# How to add two random variable's pdf? [closed]

X,Y are independent random variables. X's pdf = f(x) Y's pdf = g(x) if Z= X+Y what is the Z's pdf? Can it be calculated?

-
The first hit upon Googling the very title of this question produces a good answer: please read our faq about the wisdom of doing a little bit of research before asking a question. –  whuber Jun 19 '11 at 16:35
@whuber but now this question is ;) –  Lucas Jun 10 at 1:59

## closed as too localized by whuber♦Jun 19 '11 at 16:36

This question is unlikely to help any future visitors; it is only relevant to a small geographic area, a specific moment in time, or an extraordinarily narrow situation that is not generally applicable to the worldwide audience of the internet. For help making this question more broadly applicable, visit the help center.If this question can be reworded to fit the rules in the help center, please edit the question.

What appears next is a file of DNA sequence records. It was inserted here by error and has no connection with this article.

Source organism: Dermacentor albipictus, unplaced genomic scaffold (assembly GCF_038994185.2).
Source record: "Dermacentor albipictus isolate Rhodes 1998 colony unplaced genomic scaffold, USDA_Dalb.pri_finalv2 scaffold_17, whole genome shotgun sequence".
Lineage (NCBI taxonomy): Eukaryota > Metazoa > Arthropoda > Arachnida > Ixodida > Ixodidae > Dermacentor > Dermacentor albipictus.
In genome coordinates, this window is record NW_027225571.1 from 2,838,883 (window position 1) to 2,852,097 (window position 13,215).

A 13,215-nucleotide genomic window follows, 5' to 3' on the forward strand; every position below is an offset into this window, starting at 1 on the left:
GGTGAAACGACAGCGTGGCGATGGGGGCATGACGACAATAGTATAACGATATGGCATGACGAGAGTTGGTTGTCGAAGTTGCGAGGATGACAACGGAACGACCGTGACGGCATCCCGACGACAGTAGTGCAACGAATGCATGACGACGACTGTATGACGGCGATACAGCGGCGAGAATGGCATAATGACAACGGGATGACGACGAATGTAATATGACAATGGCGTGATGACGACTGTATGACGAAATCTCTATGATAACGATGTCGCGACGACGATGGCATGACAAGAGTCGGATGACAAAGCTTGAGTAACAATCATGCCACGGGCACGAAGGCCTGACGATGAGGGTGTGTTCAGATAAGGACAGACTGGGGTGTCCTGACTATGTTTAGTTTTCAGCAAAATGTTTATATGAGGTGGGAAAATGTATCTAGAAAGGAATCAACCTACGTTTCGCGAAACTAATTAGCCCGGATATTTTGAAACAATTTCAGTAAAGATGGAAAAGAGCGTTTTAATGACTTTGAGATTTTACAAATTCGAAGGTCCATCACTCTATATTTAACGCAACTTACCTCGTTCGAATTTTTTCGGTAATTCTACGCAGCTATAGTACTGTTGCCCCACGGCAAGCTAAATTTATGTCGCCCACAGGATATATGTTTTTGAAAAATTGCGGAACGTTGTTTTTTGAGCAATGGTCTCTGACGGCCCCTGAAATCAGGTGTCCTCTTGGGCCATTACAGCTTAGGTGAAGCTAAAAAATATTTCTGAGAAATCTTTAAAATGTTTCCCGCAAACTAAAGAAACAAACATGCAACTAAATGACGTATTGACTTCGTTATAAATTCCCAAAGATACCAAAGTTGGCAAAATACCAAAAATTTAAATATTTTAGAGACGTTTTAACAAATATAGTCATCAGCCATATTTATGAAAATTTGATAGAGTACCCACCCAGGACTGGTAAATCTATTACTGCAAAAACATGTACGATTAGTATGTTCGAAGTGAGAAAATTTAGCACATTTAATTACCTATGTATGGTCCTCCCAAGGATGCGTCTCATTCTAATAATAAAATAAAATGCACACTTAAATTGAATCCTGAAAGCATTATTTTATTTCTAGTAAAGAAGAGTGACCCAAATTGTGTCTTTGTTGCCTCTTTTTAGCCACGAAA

If $X$ and $Y$ are two independent, continuous random variables, then you can find the distribution of $Z=X+Y$ by taking the convolution of $f(x)$ and $g(y)$:$$h(z)=(f*g)(z)=\int_{-\infty}^{\infty}f(x)g(z-x)dx$$If $X$ and $Y$ are two independent, discrete random variables, then you can find the distribution of $Z=X+Y$ by taking the discrete convolution of $X$ and $Y$:$$\mbox{P}(Z=k)=\sum_{i=-\infty}^{\infty}\mbox{P}(X=i)\cdot\mbox{P}(Y=k-i)$$

-
Thank you~Can I also ask if Z2=X-Y,what is the pdf of Z2? (This time I have do the search and couldn't find the answer)(Should I post another question or just here is ok?) –  sam Jun 19 '11 at 17:23
It's pretty much the same as what I've written above. $X-Y$ is the same as $X+(-Y)$. The distribution of $-Y$ is the same as the distribution of $Y$ except that it is mirrored over the vertical line at 0. –  Max Jun 19 '11 at 18:15
If $A$ is the domain for $f(x)$ then $h(z)=\int_{x\in A}f(x)g(z-x)\,dx$.